Preprints
https://doi.org/10.5194/nhess-2021-122
https://doi.org/10.5194/nhess-2021-122

  17 May 2021

17 May 2021

Review status: this preprint is currently under review for the journal NHESS.

Wildfire-Atmosphere Interaction Index for Extreme Fire behaviour

Tomas Artés1, Marc Castellnou2, Tracy Houston Durrant3, and Jesús San-Miguel1 Tomas Artés et al.
  • 1European Commission, Joint Research Centre (JRC), Ispra, Italy
  • 2Grup de Recolzament a Actuacions Forestals (GRAF), Generalitat de Catalunya, Carretera de l’Autònoma, sn. 08290 Cerdanyola del Vallés, Spain
  • 3External consultant for the European Commission (Engineering Ingegneria Informatica S.p.A.) Engineering Ingegneria Informatica S.p.A., Rome, Italy

Abstract. During the last 20 years extreme wildfires have challenged firefighting capabilities. Often, the prediction of the extreme behaviour is essential for the safety of citizens and fire fighters. Currently, there are several fire danger indices routinely used by firefighting services, but they are not suited to forecast convective extreme wildfire behaviour at global scale. This article proposes a new fire danger index, extreme fire behaviour index (EFBI), based on the analysis of the vertical profiles of the atmosphere above wildfires as an alternative to the use of traditional fire danger indices. The EFBI evaluates the ease of interaction between wildfires and the atmosphere that could lead to convective, erratic and extreme wildfires. Results of this research in the analysis of some of the critical fires in the last years show that the EFBI can potentially be used to provide valuable information to identify convective fires and to enhance fire danger rating schemes worldwide.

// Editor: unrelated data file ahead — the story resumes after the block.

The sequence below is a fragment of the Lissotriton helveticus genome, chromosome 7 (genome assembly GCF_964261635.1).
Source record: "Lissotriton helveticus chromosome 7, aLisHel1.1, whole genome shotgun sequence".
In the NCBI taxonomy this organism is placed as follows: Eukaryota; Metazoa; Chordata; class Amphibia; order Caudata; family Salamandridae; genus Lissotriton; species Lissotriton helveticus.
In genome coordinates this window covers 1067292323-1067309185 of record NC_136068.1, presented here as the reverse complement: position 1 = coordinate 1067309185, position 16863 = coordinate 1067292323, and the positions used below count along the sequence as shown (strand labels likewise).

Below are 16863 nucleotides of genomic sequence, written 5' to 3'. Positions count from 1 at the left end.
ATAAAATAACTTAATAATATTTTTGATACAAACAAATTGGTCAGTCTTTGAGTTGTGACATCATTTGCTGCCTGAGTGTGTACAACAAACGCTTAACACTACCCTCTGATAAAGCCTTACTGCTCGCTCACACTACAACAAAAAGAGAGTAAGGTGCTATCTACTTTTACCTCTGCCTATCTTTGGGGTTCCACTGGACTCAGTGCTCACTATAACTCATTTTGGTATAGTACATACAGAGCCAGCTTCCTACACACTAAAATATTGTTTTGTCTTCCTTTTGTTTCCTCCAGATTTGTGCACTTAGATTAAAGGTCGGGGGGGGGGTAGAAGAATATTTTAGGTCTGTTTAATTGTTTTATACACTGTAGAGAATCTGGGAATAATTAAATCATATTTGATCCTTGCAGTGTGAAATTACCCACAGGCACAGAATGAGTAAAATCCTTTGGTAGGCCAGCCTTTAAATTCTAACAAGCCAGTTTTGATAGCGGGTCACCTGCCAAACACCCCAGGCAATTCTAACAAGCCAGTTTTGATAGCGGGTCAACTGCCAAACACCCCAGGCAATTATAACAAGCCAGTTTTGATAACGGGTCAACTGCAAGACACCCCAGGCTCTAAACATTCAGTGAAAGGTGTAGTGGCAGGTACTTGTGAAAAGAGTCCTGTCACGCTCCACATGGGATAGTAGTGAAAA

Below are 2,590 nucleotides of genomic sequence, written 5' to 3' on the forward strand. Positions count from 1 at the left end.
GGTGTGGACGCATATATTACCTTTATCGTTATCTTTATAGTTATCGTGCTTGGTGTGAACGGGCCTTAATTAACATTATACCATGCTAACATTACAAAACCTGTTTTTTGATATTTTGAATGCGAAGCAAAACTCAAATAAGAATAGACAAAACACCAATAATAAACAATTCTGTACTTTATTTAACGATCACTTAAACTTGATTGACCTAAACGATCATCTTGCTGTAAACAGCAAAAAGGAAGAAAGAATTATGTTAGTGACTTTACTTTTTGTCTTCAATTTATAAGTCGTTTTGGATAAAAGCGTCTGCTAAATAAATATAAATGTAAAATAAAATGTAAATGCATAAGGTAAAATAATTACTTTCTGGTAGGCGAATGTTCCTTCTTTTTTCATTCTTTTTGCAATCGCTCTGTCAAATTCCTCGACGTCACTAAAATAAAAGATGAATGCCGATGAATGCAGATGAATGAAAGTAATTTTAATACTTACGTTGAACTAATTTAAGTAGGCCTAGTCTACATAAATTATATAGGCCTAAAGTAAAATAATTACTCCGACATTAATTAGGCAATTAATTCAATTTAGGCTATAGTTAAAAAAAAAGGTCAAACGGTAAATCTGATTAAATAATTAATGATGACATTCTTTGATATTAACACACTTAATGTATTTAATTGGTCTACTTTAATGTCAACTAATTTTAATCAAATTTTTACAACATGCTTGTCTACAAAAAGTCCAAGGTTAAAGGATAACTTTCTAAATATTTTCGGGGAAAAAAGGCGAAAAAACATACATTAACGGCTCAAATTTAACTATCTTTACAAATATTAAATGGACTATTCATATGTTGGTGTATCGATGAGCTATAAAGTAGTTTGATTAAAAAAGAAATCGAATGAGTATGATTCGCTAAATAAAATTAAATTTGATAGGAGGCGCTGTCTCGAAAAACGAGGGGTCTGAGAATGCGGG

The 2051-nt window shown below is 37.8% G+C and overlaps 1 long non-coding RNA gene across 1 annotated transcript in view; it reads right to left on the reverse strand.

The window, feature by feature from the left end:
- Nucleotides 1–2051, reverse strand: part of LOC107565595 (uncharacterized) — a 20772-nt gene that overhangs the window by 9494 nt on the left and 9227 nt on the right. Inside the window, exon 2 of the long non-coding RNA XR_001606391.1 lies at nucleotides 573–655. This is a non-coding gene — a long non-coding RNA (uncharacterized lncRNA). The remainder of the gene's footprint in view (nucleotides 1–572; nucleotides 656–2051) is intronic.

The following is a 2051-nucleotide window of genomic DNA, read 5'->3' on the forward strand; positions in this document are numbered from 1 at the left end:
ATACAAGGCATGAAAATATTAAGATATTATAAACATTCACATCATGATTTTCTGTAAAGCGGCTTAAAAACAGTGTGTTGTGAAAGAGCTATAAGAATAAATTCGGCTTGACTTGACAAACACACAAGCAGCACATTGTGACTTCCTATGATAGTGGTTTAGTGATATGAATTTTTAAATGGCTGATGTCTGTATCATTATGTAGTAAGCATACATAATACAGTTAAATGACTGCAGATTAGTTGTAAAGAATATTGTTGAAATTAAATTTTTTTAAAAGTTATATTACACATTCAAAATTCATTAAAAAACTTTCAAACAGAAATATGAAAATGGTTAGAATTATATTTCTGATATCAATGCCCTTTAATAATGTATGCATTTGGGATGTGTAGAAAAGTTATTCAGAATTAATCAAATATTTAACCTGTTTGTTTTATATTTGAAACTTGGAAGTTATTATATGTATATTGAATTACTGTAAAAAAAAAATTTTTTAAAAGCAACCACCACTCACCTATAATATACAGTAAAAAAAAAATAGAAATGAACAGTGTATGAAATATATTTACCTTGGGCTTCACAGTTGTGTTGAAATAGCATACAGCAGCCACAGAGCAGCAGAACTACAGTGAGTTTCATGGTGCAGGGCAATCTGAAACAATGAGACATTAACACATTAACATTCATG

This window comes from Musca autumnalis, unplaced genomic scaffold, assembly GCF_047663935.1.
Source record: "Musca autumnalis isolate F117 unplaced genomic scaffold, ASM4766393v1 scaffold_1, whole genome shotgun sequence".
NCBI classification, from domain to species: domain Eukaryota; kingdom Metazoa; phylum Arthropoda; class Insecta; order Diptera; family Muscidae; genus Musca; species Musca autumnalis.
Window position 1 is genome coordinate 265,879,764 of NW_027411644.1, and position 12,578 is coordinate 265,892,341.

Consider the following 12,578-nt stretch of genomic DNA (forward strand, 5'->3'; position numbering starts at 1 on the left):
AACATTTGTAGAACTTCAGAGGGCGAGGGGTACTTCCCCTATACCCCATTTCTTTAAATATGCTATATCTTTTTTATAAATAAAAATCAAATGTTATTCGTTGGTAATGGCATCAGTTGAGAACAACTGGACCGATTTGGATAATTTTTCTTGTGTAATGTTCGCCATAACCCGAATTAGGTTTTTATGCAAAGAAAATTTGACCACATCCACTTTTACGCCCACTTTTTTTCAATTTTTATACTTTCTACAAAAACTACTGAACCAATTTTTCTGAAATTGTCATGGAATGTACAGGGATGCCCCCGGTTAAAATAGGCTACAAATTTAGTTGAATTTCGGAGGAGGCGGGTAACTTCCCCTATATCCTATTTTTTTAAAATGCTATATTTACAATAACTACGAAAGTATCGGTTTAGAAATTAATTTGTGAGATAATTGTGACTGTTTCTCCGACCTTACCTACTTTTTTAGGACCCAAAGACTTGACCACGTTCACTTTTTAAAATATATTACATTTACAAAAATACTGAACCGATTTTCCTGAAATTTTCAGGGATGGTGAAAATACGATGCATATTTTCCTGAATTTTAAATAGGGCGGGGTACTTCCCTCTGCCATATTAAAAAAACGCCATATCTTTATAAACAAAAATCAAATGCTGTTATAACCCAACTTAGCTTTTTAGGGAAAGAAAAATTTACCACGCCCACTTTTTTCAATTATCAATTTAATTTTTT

Tomas Artés et al.

Status: open (until 28 Jun 2021)

Comment types: AC – author | RC – referee | CC – community | EC – editor | CEC – chief editor | : Report abuse
  • RC1: 'Comment on nhess-2021-122', Miguel Pinto, 31 May 2021 reply

Tomas Artés et al.

Tomas Artés et al.

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Short summary
During the last 20 years extreme wildfires have challenged firefighting capabilities. There are several fire danger indices routinely used by firefighting services, but they are not suited to forecast convective extreme wildfire behaviour at global scale. This article proposes a new fire danger index, extreme fire behaviour index (EFBI), based on the analysis of the vertical profiles of the atmosphere above wildfires as in addition to the use of traditional fire danger indices at global scale.
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